Amy Lip­trot in­ter­view

Le pre­mier ro­man de l’au­teure écos­saise Amy Lip­trot.

Vocable (Anglais) - - Édito / Sommaire -

La jour­na­liste écos­saise Amy Lip­trop a cher­ché à fuir sa pe­tite île na­tale des Or­cades dès son ado­les­cence. Pour­tant, c’est en ren­trant à Ork­ney qu’elle a réus­si vaincre son al­coo­lisme, pui­sant l’éner­gie né­ces­saire à son rétablissement dans les pay­sages sau­vages de cet ar­chi­pel. Elle ra­conte son épo­pée et le rap­port sal­va­teur à la na­ture dans L’Ecart, très beau ro­man au­to­bio­gra­phique pu­blié en août pro­chain aux édi­tions Globe. Ren­contre.

As Amy Lip­trot pre­pa­red to take the de­ci­sion to leave her life in Lon­don, in or­der to re­turn to her pa­rents' sheep farm on Ork­ney (the is­land on which she was born and that she had lon­ged, for years, to es­cape), she found her­self fa­ced with a jour­ney that had the po­ten­tial to mark the be­gin­ning, or the end, of eve­ry­thing. Be­hind her lay a me­tro­po­li­tan life of chaos, al­co­ho­lism and des­pair. Before her, the pos­si­bi­li­ty of re­co­ve­ry and re­ne­wal; but al­so of a final plunge in­to the world of ad­dic­tion that had al­rea­dy come close to des­troying her.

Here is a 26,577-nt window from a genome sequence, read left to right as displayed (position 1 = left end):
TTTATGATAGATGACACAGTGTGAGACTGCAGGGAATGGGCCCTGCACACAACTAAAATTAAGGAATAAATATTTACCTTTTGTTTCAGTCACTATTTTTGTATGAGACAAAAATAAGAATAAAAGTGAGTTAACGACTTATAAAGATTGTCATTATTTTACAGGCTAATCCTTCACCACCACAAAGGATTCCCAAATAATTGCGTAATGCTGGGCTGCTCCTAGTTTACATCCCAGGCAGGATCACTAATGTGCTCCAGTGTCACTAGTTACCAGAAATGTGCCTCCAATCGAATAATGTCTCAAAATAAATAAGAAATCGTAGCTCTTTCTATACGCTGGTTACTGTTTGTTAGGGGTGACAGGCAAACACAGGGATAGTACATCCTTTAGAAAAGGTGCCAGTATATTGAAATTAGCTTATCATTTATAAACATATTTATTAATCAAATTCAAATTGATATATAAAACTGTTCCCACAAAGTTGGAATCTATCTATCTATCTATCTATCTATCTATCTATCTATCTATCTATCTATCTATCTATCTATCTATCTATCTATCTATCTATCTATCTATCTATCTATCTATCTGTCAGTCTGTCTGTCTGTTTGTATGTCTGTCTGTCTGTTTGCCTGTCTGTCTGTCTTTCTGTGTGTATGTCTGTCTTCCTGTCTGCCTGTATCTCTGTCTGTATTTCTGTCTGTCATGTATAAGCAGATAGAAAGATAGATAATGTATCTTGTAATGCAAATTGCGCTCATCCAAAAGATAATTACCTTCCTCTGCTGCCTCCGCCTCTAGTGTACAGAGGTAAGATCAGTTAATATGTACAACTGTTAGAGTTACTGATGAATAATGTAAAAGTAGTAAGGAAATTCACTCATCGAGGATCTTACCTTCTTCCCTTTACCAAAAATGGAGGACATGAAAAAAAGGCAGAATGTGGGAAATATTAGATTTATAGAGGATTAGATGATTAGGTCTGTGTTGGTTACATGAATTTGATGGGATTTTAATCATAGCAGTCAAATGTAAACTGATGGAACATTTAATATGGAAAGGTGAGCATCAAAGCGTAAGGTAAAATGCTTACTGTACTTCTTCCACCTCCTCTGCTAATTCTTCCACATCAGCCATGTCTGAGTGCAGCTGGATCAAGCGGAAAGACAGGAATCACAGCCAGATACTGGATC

A QUEST FOR FREE­DOM

2. As she says in the ear­ly pages of The Ou­trun, her re­mar­kable ac­count of her jour­ney from the mi­se­ry of dip­so­ma­nia to the pro­mise and free­dom that might be found in so­brie­ty: "Going back to Ork­ney would be a test. If I got to a year so­ber, still hadn't found decent work and still felt frus­tra­ted, I would get an ano­ny­mous job so­mew­here, maybe as a clea­ner, move in­to ano­ther ren­ted room, cut my­self off and just drink. It would feel so good to give in."

3. When I meet Lip­trot in a ve­ge­ta­rian ca­fé in Beth­nal Green, an area of Lon­don in which ma­ny of the dar­ker ele­ments of her sto­ry were to un­fold (and the place where she had her final drink), I ask her about this mo­ment. "I was sort of plot­ting against my­self," she says. "It was an op­tion for me to re­turn to drin­king, and I'd think about how I could do it. But in a way, kno­wing that I had that choice put me in control of the si­tua­tion."